prosecution, defense, judge and jury, and we hear from Adam Schiff. Thank you for joining us this morning. Good to be with you. I want to start with the president's first official filing. The quotes, categorical denial of the litigation, calling it the fruit of a lawless process, and a dangerous attack on our elections. You have now had the chance to review it. What's your response? Well, it's surprising in that it really doesn't offer much new beyond the failed arguments we heard in the house. The facts aren't seriously contested. The president withheld hdreds of millions of dollars of military aid to an ally at war with Russia, withheld a white house meeting that the president of Ukraine desperately sought to establish with his country, and with his adversary that supported the United States in order to coerce Ukraine in helping him cheat in the next election. They really can't contest those facts and the only thing new about the president's defense is they are arguing because they can't contest the facts, is that the president cannot be impeached for abusing the power of his office. That's what I want to get to because where Alan Dershowitz is coming up and he says, quote, abuse of power even if proved is not an impeachable offense. That's an argument you have to make if the facts are so dead set against you if the president has admitted to the wrongdoing, his chief of staff has confessed to the wrongdoing. His European union ambassador has confessed to the quid pro quo. You have to argue even if he abused his office it's not impeachable. You have to go so far out of the mainstream to find someone to make that argument, you had to leave the realm of constitutional law scholars and go to criminal defense lawyers. Even professor Turley who testified on behalf of house Republicans couldn't make that argument. In fact, the house made the exact opposite argument that abuse of power is at the center of what the framers intended an impeachable offense to be. The logic of that absurdist position that's being now adopted by the president is he could give away the state of Alaska. He could withhold execution of sanctions on Russia to coerce Russia to interfere in the next one. The mere idea of this would have appalled the founders who were worried about exactly that kind of solicitation of foreign interference in an election for personal benefit. The danger it poses to national security, that goes to the very heart of what the framers intended to be impeachable. Let's talk about lev parnas. He released a great deal of information, and he's the associate of Rudy Giuliani now indicted who has testified and has given a lot of documents. He has testified in public, and couldn't testify to congress. There's only one reference to him in your brief. How much of him will you be using in your argument? Are you concerned he won't be seen as credible because he's under indictment? Well, look. It's the fact with many people surrounding the president that they end up indicted. These are the people that the president has chosen to work with, people like, you know, Michael Cohen like lev parnas, like so many others. Paul manafort, and these are people that do have information about the president's misconduct, but right now, George, we don't know what witnesses will be allowed and if we'll be allowed witnesses. We can't make a determination on which witnesses will call knowing the absence or if the senate will allow any at all. The threshold issue here, George, is will it be a fair will the senators allow the house to call witnesses to introduce documents? That is the foundational issue on which everything else rests, and one thing that the public is overwhelmingly in support of, and that is a fair trial. Imagine that you are a juror, people watching your show from around the country, imagine that you're a juror, and the judge comes into the courtroom and says, look. I have been in consultation with the defendant, and I'm working hand in hand with the defendant, and we've agreed that I'm not going to allow the prosecution to call any witnesses and I'm not going to allow the prosecution to show any documents. I will only allow the prosecution to read the transcripts from the grand jury. No juror heard anything like that from a judge because that would be absurd. It would be a mockery of a trial, not a trial, but that is what senator Mcconnell to date is proposing, but that's not what the American people want. I don't think it's true to the oath the senators have taken to be impartial administers of justice. You have to convince at least four Republicans to vote. One of those is Susan Collins and she has been critical of the house process saying you should have done more to enforce your own subpoenas. I have seen those comments and I look forward to addressing them at the trial because we did try to get these witnesses in the house. We subpoenaed many of these witnesses and because of the president's obstruction, they ignore those lawful subpoenas. If you argue that, well, the house needed to go through endless months or even years of litigation before bringing about an impeachment, you effectively nullify the impeachment clause. You allow the president of the United States by delay to defeat the power of the impeachment clause. The framers gave the house the sole power of impeachment. It didn't say that was given to judges who at their leisure may or may not decide cases and allow the house to proceed. That is not the structure that the framers intended and I'll make one other point, George, which I think is a powerful one, and that is Donald Trump's justice department is in court saying, the house cannot go to court to enforce its subpoenas. They can't have it both Veys, and neither should the senators accept it both ways. The reality is because what the president is threatening to do is cheat in the next election, you cannot wait months and years to be able to remove that threat from office. Senator Mcconnell hasn't released his resolution and rules for the timetable, but we've learned he's considering a far more compressed schedule than the Clinton impeachment. Fewer days, a compressed time line, no guarantee of new witnesses as we've discussed. What will you be fighting for on Tuesday? Well, and it's telling that none of us have seen this resolution except I suppose the white house lawyers. We'll be fighting for a fair trial. As I mentioned before, that is really the foundation on which this all rests. If the senate decides, if the senate prevails and there are no witnesses, it will be the first impeachment trial in history that goes to conclusion without witnesses. The atmosphere in the senate when I came with the other house managers and we read the articles was one befitting something that has only happened three times in the nation's history, and I intend during the trial to be respectful of the senators, to operate from the presumption that they do take their oath seriously, but also with the knowledge that Americans are watching, that they're going to demand a fair trial, and if the senators don't give the country a fair trial, one that's fair to the president, but also fair to the American people, the senators will be held accountable. So that's the approach I intend to take. Finally, senator, I mean congressman, you're also the chair of the house intelligence committee. Your committee holds meetings on global security threats, and politico is reporting that the intelligence community is resisting coming forward in your hearing because they're afraid of angering president trump. What's the latest on that? Are you going to have a public hearing? Unfortunately I think those reports are all too accurate. The intelligence community is reluctant to have an open hearing, something that we had done every year prior to the trump administration because they're worried about angering the president. Well, part of their job is to speak truth to power, and I'm worried they're succumbing to pressure of the administration, and I'll say something even more concerning to me, and that is the intelligence community is beginning to withhold documents from congress on the issue of Ukraine. They're succumbing to pressure from the administration, the NSA in particular who is withholding what are potentially relevant documents to our oversight responsibilities on Ukraine, but also withholding documents that the senators might want to see during the trial. That's deeply concerning, and there are signs the CIA may be on the same tragic course. We are counting on the intelligence community not only to speak truth to power, but to resist pressure from the administration to withhold information from congress because the administration fears it may incriminate them. Thank you for your time this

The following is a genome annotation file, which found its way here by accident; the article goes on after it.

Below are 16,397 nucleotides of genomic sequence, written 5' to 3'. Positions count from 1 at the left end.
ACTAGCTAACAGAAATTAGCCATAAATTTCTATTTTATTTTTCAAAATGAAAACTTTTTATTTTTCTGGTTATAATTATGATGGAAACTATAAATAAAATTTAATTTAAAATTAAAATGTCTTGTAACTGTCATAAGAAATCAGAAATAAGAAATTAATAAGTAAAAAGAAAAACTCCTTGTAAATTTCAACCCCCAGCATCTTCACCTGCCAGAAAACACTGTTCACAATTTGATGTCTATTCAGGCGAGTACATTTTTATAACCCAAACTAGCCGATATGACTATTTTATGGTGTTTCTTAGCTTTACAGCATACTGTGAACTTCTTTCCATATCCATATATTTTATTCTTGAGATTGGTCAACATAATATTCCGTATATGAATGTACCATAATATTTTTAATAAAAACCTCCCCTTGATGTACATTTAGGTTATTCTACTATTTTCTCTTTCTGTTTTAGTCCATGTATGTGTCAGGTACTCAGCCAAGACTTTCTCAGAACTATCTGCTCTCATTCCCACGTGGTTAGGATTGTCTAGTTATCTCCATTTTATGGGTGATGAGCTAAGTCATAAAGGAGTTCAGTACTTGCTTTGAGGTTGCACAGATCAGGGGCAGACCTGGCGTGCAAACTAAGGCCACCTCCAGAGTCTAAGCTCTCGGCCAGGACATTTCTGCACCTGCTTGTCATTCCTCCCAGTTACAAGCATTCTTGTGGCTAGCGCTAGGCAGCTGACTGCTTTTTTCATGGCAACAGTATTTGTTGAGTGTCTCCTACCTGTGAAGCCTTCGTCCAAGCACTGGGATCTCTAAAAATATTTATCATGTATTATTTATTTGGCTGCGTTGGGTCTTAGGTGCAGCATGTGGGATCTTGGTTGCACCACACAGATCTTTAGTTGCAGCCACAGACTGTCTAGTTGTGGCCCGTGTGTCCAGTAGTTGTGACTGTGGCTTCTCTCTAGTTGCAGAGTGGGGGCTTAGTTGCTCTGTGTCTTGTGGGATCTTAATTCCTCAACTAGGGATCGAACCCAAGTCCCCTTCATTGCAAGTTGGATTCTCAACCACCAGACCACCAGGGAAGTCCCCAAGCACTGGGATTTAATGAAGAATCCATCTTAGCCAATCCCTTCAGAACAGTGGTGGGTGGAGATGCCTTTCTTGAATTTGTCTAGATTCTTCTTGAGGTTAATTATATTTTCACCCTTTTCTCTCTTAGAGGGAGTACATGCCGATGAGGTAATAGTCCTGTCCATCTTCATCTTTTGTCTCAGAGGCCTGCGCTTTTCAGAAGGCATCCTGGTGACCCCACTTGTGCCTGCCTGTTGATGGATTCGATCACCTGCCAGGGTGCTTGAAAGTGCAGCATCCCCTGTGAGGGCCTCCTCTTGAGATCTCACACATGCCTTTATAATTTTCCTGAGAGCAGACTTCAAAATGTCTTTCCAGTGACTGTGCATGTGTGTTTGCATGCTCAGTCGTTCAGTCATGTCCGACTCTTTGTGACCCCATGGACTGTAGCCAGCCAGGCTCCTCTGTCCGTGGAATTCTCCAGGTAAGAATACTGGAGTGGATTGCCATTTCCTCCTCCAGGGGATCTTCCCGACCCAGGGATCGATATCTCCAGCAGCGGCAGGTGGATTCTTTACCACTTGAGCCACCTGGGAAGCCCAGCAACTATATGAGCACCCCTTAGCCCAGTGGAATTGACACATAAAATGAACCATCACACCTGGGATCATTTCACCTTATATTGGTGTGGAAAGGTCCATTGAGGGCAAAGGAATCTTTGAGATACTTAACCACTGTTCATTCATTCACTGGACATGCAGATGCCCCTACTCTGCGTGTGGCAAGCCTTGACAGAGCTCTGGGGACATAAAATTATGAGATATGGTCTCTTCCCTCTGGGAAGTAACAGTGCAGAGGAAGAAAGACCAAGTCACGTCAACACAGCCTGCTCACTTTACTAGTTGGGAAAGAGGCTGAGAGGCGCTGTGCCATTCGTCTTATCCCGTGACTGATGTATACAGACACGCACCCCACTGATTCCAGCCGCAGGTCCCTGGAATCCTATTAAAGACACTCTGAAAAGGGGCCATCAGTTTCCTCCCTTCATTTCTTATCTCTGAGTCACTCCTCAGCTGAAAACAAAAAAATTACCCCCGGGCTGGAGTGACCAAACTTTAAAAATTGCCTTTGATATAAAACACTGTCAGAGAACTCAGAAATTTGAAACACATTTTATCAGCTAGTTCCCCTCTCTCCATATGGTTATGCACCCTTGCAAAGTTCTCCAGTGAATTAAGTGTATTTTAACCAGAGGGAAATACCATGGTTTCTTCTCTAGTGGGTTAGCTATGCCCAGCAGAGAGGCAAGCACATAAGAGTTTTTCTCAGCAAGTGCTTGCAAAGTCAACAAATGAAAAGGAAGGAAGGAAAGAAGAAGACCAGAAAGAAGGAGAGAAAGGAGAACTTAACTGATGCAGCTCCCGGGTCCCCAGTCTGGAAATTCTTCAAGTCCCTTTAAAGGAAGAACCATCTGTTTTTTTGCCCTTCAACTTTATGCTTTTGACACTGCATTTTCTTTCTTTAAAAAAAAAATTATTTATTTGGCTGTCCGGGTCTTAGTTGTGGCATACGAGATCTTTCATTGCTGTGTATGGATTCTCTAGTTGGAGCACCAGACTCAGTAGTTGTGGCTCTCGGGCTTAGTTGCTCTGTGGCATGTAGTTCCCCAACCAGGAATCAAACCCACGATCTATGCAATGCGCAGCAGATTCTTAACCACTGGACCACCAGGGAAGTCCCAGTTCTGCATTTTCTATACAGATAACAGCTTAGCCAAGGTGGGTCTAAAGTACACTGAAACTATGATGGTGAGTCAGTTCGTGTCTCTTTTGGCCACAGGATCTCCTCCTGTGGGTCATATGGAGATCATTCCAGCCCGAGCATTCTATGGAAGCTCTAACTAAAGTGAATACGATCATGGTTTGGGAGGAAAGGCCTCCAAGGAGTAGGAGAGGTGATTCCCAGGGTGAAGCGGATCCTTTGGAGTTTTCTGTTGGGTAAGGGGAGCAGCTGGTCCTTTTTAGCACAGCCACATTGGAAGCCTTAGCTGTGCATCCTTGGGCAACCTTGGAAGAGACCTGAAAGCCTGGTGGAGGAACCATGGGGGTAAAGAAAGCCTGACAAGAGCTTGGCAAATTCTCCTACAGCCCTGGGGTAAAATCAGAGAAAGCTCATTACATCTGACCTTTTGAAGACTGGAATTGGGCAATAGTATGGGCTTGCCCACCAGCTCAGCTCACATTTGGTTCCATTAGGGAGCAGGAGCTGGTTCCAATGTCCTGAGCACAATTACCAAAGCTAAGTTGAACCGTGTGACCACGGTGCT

This transcript has been automatically generated and may not be 100% accurate.